New Hampshire Goes to Polls in First Primary

Voters filed into polling stations in New Hampshire on Tuesday in the nation's first presidential primary, a crucial test for candidates who only five days ago squared off in the Iowa caucuses.

Sen. John McCain and former Massachusetts Gov. Mitt Romney were battling for the top spot amid the crowded Republican field, while Sen. Barack Obama was hoping for a repeat of Iowa, when he won an upset victory over Sen. Hillary Clinton.

Supporters mobbed an upbeat McCain at a Nashua polling station, making it hard for him to reach voters as they filed inside. Noting he outpolled rivals in two tiny northern hamlets that voted before the rest of the state, McCain joked: "It has all the earmarks of a landslide, with the Dixville Notch vote."

Weather was spring-like and the turnout, according to early signs, brisk. At Brookside Congregational Church in Manchester, 50 voters lined up before dawn and people waited in their cars for a parking space after doors opened. When former Arkansas Gov. Mike Huckabee passed fellow GOP candidate Rudy Giuliani outside, Huckabee jokingly asked the former New York mayor for his vote.

"We get along beautifully on the trail," Huckabee said. "No animosity."

Long-shot GOP hopeful Rep. Duncan Hunter attended the vote in Dixville Notch, where results were announced before 12:06 a.m.

"It epitomizes people-to-people politicking," Hunter said minutes before the votes were cast. He received no votes in either Dixville Notch or Hart's Location, where voters also cast ballots just after midnight.

While most New Hampshire residents have to wait until daybreak to vote, those in the two far northern towns have been going to the polls at midnight for decades, under a state law that says municipalities with fewer than 100 people can vote early.

Obama has been drawing large, boisterous crowds since he won the Iowa caucuses, and a spate of pre-primary polls showed him powering to a lead in New Hampshire, too.

"You're the wave, and I'm riding it," he told several hundred voters who cheered him Monday in 40-degree weather after being turned away from an indoor rally filled to capacity.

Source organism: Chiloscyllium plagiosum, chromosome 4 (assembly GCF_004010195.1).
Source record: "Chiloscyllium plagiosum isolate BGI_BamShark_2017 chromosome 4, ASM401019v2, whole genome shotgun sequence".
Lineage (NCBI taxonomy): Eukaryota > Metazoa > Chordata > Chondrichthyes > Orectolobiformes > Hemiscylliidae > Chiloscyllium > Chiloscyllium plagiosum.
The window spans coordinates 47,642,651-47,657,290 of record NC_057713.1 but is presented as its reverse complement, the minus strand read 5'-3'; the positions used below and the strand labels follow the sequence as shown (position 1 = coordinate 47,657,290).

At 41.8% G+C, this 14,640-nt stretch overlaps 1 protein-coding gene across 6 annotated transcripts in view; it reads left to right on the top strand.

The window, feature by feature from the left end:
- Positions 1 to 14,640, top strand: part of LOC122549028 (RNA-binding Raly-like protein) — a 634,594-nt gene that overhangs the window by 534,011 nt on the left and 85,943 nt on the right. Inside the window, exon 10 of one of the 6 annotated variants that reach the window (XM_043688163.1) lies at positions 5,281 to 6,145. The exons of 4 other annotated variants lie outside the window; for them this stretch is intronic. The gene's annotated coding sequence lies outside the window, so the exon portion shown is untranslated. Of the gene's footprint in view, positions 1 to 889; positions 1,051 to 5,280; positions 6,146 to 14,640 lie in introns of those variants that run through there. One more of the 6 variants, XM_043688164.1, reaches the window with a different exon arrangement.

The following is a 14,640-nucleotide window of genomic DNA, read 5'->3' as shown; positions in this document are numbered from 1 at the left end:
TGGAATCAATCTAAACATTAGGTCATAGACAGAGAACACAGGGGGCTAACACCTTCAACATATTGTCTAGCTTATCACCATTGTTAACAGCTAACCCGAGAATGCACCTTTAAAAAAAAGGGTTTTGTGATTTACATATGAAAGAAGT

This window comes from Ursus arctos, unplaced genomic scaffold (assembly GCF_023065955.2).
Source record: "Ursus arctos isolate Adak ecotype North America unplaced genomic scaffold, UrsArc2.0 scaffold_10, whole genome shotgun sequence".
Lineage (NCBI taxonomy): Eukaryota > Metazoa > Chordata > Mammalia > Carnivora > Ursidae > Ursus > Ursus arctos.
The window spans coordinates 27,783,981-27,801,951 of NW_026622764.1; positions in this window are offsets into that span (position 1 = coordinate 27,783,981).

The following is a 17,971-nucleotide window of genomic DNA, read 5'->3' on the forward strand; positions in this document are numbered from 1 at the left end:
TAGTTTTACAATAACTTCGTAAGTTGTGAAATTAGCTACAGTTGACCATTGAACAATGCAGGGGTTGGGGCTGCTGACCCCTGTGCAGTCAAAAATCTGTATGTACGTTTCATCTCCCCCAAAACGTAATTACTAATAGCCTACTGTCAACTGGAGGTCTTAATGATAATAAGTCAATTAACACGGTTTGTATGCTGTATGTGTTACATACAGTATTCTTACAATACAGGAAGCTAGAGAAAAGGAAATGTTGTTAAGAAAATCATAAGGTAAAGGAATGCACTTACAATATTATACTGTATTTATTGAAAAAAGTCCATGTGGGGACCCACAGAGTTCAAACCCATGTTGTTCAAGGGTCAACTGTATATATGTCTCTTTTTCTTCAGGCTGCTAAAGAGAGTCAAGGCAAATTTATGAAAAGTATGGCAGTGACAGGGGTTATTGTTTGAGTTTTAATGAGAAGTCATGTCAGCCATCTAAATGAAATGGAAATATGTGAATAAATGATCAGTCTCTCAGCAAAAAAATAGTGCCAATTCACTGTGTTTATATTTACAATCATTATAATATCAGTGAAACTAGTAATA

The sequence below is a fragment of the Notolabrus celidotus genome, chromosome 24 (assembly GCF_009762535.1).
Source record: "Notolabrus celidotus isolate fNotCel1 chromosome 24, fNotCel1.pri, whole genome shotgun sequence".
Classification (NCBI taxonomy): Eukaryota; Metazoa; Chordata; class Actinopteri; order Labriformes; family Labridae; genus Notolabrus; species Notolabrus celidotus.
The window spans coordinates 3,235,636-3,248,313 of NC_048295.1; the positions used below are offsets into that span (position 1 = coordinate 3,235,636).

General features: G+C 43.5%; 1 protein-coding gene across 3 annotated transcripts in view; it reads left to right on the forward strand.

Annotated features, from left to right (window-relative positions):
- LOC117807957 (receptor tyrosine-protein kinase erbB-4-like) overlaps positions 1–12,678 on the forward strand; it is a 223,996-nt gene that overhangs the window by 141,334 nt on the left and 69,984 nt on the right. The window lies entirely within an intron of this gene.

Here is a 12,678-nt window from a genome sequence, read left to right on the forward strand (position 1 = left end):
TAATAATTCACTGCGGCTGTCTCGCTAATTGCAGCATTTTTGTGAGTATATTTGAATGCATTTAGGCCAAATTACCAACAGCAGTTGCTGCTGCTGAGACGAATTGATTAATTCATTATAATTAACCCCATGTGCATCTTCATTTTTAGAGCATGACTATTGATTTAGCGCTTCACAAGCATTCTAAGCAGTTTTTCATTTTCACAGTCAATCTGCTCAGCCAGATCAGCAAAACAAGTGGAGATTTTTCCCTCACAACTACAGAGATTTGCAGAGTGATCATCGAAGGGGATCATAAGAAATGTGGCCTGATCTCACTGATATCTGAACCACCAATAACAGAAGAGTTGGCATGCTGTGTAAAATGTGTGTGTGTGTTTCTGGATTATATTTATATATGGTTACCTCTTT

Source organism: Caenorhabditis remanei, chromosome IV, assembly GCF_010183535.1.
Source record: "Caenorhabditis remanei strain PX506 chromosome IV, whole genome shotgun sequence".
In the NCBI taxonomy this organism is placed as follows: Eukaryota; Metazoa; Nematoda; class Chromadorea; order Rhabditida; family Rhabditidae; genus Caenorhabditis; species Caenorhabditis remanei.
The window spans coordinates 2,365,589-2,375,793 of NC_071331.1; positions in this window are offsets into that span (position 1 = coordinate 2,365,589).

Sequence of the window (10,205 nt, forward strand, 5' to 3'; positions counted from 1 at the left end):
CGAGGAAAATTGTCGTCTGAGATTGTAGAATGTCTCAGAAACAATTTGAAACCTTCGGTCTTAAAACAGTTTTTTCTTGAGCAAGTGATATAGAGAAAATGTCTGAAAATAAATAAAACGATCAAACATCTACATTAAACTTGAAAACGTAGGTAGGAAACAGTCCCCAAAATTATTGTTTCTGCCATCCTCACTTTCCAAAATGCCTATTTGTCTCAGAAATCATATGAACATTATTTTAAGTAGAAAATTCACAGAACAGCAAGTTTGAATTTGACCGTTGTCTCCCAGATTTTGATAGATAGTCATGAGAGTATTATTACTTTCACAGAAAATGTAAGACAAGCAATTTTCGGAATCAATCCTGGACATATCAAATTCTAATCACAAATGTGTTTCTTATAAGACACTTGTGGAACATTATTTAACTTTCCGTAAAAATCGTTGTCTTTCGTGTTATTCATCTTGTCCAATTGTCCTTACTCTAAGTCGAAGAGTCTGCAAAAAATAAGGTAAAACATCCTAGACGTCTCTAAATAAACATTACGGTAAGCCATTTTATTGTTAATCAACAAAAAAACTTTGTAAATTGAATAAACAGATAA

Clinton runs second in the surveys, with former Sen. John Edwards of North Carolina third, and the former first lady and her aides seemed to be bracing for another setback.

At one stop, Clinton appeared to struggle with her emotions when asked how she copes with the grind of the campaign — but her words still had bite.

"Some of us are ready and some of us are not," she said in remarks aimed at Obama.

Opinion polls showed the Republican race a close one between McCain, the Arizona senator seeking to rebound from last summer's near collapse of his campaign, and Romney, the former governor of Massachusetts.

Romney cast himself as the Republican best able to hold the White House.

After first declining to predict victory in a state where he had led in surveys for months, Romney exuded confidence by the end of the day.

"I'm convinced we're going to win tomorrow," he boasted at a rally for his staff at the campaign's headquarters. He attributed the change of heart to 100,000 telephone calls made by his staff, and his performance in back-to-back nationally televised debates on Saturday and Sunday.

McCain set out on a packed day of campaigning through seven cities. In a snow-draped setting in Keene, there seemed little doubt he had Romney in mind when he said voters would reject negative campaigning.

"I don't care how many attack ads you buy on television," he said.

Romney has run several TV commercials against McCain in New Hampshire, arguing that the senator's immigration plan would offer amnesty for illegal immigrants and painting him as a disloyal Republican for twice opposing President Bush's tax cuts. McCain responded with an ad that includes a quote from The Concord Monitor that suggested Romney was a phony.